Places to Eat

There are plenty of restaurants in central areas of Brugge, and I suspect that you can hardly go wrong with your meal in selecting one at random. We ate at several places during our short stay.

All places last visited in Summer 2007, unless specified otherwise.

Italian restaurant Carlito’s ♥ (Hoogstraat, just a couple of blocks off Burg) was selected mostly for the fact the its kitchen was still being open at ten past ten at night. It turned out to be a very nice place, with fairly authentic cuisine. The walls are decorated with magnificent photographs of places and people in Italy, which made our dining experience all the more agreeable. Our damage: €80 for a meal for four.

For a quick lunch next day, we stopped arbitrarily at café Humpty Dumpty (pedestrian St-Amandsstraat, off Markt). Outside table provided a nice view along a typical Brugge street. The waffles were so-so (nothing like the Belgian waffles that we got used to in Brussels), but Becky had an appetizing vegetable soup, and we spent less than €20 for the four-person lunch.

Bistro Cosy ♥♥ (Oude Gentweg, close to where it meets Nieuwe Gentweg at Katelijnestraat) was one place that we went to on recommendation found on the internet (the post called it a different name, but the description fit perfectly). It is a tiny place, with six tables on the ground floor, and three or four more upstairs. Nice setting. The menu is a bit limited, but the food is extremely well-presented and delectable. Very friendly service. Our damage: €110 for a meal for four.

With our random wanderings, we ended up having a lunch next day literally next door to Cosy, at Den Anker ♥♥♥ (Katelijnestraat and Nieuwe Gentweg). Our biggest regret is that we did not try it for dinner. Pleasant setting, great menu, great service, scrumptious food. Delicious soupe de poisson was served with heavenly homemade garlic mayonnaise to use on bread. Highly recommended. Our damage: €45 for a lunch for four.

One of the cafés along mostly pedestrian Wijngaardstraat, de Wijngaert ♥ is a little corner restaurant with an open-face grill right by the entrance. Quite cosy atmosphere and pretty good food, highlighted by an excellent soupe de poisson. Our damage: €75 for a meal for four. Last visit: May 2009.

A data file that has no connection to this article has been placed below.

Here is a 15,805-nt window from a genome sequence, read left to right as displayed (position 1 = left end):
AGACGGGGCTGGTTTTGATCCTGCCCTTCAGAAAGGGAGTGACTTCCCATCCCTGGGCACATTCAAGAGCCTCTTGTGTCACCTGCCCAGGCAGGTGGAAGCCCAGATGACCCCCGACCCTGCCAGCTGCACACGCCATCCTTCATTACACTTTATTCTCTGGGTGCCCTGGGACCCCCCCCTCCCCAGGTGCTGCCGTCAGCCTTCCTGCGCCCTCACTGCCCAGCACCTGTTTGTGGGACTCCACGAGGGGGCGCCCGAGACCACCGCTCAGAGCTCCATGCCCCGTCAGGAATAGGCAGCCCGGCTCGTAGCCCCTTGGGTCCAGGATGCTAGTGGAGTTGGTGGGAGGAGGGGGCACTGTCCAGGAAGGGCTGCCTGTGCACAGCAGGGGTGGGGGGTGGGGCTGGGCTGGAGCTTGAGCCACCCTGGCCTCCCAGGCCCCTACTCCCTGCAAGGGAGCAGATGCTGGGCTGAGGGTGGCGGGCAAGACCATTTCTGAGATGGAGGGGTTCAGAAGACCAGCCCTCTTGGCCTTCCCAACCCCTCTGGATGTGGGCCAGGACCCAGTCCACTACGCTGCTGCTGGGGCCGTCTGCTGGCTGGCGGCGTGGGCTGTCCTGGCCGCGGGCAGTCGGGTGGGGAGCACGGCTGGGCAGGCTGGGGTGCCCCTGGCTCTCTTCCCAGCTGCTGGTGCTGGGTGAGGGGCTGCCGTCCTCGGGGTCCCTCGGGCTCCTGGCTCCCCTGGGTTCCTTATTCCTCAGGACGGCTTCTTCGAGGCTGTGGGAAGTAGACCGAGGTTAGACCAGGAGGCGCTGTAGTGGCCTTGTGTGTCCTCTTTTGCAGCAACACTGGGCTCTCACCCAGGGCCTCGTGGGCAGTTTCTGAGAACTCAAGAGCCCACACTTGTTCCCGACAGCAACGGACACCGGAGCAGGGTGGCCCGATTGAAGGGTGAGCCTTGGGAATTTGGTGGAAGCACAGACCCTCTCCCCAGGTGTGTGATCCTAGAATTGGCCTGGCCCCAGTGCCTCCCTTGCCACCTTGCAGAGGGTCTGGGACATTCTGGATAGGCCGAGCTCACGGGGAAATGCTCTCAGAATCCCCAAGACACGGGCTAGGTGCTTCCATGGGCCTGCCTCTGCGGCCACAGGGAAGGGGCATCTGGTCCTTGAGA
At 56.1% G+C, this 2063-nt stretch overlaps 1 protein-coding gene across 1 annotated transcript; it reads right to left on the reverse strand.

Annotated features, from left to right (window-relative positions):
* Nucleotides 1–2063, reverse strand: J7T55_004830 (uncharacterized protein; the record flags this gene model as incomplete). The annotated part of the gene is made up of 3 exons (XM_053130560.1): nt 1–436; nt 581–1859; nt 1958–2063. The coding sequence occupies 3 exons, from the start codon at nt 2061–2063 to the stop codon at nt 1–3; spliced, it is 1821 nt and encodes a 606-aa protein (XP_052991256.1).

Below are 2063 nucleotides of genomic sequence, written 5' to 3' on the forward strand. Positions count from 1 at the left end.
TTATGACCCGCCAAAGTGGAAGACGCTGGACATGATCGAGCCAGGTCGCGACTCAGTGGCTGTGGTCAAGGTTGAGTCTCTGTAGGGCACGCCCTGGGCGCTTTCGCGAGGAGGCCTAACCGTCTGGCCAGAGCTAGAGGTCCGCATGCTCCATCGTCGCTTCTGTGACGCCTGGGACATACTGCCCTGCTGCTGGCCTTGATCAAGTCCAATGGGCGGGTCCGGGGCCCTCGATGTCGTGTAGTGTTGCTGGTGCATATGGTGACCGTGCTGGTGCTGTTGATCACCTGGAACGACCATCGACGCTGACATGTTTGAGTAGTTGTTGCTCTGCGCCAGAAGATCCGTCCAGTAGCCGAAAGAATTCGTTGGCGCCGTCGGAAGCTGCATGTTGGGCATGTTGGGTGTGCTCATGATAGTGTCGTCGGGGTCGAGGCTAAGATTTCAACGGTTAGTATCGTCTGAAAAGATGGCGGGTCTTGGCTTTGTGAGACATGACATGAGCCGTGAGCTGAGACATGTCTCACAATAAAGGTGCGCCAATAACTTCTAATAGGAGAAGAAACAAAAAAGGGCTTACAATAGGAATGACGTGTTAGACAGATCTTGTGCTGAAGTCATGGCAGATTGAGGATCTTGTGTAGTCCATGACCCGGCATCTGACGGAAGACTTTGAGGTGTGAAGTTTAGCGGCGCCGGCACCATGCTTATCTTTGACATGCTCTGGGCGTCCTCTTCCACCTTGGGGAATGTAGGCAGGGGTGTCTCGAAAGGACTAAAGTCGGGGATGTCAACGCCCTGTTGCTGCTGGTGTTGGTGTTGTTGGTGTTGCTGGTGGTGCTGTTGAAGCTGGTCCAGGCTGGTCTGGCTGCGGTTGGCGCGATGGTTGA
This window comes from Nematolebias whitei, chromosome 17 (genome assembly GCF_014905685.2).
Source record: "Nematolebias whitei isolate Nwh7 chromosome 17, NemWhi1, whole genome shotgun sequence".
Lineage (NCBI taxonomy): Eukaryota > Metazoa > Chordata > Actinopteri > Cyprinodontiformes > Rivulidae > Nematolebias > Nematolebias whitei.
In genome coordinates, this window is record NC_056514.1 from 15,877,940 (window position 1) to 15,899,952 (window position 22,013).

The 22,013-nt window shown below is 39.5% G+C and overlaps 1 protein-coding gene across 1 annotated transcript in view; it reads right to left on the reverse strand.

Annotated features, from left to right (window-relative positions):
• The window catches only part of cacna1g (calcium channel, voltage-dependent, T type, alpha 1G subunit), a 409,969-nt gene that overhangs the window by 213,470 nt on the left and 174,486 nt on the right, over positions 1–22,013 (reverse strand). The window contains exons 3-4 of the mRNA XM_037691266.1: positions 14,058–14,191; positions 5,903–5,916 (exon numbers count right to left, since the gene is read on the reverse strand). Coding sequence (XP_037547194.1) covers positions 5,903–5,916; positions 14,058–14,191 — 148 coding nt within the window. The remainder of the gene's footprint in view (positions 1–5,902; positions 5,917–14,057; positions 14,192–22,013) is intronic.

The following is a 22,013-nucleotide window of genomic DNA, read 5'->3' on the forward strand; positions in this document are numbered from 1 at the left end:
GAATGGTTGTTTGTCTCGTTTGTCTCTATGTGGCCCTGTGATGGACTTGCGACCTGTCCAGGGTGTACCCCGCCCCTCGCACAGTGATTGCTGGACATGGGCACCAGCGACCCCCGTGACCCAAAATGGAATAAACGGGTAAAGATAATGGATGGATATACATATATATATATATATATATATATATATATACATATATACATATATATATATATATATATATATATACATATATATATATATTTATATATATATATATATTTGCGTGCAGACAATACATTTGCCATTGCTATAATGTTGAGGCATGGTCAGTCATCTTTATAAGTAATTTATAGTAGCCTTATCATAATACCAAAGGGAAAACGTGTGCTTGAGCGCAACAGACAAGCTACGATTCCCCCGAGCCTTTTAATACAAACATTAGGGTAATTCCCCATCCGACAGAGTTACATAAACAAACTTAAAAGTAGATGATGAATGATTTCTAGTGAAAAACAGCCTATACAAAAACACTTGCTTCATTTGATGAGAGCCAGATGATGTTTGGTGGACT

Absoluut Verhulst Bed & Breakfast ♥♥♥ is exceptional in every way.

Located on a quiet street just five minutes away from the bustle of the main town squares, the house provides easy and convenient walking access to all sights of central Brugge.

The owners, Frieda and Benno, are the nicest people and certainly help making your stay very relaxed. The breakfast selection is beyond reproach, served in a large dining-cum-sitting area on the ground floor that opens into the back garden; in good weather, you can eat there.

There are several rooms in the B&B, of which we rented the family loft. It occupies the top two levels under the roof, making for a suite of a fairly large size. The lower level consists of expansive sitting room with TV and a semi-separated bedroom with two single beds. There is also a toilet and an open sink. The upper level is the master bedroom with a queen-size bed; there is a full bathroom, a separate open sink, and enough space for an additional sitting area by the window.

Simply a fantastic place for a stay of any length. Cash only. Last stay: 2007.

Car parking

If you are driving into Brugge, then, regardless of whether you are spending a day or a few, you need to leave your car at a public park, since street parking in Brugge is highly restricted. Most of the tourbooks mention the Rail Station garage, which will require you to take a bus to get to the center of the town. I prefer ‘t Pandreitje, on eponymous street, which is within easy walking distance from Burg. It is slightly more expensive, but worthwhile as far as convenience goes.

Other notes for Belgium